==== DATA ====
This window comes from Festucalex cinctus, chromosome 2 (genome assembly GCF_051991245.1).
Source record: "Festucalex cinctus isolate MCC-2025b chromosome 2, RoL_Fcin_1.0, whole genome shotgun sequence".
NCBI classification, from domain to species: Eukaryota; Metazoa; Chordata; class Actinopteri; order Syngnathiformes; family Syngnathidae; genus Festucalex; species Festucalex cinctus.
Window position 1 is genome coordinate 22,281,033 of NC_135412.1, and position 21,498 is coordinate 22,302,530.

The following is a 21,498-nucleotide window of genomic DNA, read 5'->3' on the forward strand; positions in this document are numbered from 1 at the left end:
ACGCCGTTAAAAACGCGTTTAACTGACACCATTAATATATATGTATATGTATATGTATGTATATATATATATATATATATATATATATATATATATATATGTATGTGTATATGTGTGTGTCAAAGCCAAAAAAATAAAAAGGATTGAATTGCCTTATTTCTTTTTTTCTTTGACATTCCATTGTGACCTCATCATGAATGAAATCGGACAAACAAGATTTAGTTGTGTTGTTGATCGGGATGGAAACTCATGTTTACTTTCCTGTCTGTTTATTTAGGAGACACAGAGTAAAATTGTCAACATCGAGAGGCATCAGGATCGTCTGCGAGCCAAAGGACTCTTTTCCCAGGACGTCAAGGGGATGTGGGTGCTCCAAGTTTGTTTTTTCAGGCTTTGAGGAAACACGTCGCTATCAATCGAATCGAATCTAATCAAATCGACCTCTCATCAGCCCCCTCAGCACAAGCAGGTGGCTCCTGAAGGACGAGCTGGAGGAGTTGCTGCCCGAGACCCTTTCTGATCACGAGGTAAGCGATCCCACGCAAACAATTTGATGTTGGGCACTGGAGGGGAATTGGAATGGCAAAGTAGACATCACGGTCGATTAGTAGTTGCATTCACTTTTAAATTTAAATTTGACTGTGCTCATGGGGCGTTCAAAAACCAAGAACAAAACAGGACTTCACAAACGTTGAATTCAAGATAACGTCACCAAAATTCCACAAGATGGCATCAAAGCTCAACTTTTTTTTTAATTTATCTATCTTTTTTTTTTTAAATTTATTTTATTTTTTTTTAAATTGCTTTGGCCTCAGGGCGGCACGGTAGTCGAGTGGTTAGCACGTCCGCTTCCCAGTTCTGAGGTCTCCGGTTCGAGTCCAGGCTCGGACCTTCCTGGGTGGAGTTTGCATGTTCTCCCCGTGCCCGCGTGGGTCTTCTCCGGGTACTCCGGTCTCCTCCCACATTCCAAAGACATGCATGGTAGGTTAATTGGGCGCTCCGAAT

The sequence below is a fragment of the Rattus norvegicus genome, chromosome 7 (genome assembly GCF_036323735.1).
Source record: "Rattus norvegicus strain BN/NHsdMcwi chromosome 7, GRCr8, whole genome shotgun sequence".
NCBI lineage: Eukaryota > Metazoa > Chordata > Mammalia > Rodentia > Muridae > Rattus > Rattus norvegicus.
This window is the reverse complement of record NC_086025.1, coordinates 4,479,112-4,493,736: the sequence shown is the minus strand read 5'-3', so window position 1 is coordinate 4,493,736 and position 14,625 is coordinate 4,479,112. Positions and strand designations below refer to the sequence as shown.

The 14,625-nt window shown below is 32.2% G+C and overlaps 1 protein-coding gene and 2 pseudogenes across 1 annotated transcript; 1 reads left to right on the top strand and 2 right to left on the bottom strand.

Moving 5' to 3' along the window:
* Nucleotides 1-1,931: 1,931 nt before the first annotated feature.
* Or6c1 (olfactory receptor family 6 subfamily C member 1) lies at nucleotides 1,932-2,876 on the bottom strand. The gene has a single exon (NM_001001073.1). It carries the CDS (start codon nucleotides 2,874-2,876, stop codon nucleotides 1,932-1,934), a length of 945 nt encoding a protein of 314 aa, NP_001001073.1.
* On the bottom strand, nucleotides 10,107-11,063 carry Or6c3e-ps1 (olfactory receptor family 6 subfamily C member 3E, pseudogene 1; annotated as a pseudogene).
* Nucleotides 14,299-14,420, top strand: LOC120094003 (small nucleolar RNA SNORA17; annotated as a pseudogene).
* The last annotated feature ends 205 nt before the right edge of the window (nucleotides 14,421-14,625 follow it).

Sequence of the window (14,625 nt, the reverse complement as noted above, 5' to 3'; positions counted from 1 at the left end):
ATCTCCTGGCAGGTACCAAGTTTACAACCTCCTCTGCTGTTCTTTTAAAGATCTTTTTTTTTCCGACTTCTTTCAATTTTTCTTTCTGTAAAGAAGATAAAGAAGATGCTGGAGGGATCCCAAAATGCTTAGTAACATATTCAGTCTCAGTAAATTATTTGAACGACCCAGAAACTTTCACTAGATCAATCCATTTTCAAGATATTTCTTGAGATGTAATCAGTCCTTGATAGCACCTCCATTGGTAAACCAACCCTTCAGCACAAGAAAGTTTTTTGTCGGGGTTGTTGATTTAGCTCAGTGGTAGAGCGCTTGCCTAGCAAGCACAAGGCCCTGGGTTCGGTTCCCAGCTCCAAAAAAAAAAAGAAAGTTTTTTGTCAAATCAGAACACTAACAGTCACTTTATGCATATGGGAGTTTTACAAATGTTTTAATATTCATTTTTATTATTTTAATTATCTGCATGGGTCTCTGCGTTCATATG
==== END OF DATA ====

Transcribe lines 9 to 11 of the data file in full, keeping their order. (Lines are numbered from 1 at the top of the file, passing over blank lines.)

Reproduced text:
NCBI lineage: Eukaryota > Metazoa > Chordata > Mammalia > Rodentia > Muridae > Rattus > Rattus norvegicus.
This window is the reverse complement of record NC_086025.1, coordinates 4,479,112-4,493,736: the sequence shown is the minus strand read 5'-3', so window position 1 is coordinate 4,493,736 and position 14,625 is coordinate 4,479,112. Positions and strand designations below refer to the sequence as shown.

The 14,625-nt window shown below is 32.2% G+C and overlaps 1 protein-coding gene and 2 pseudogenes across 1 annotated transcript; 1 reads left to right on the top strand and 2 right to left on the bottom strand.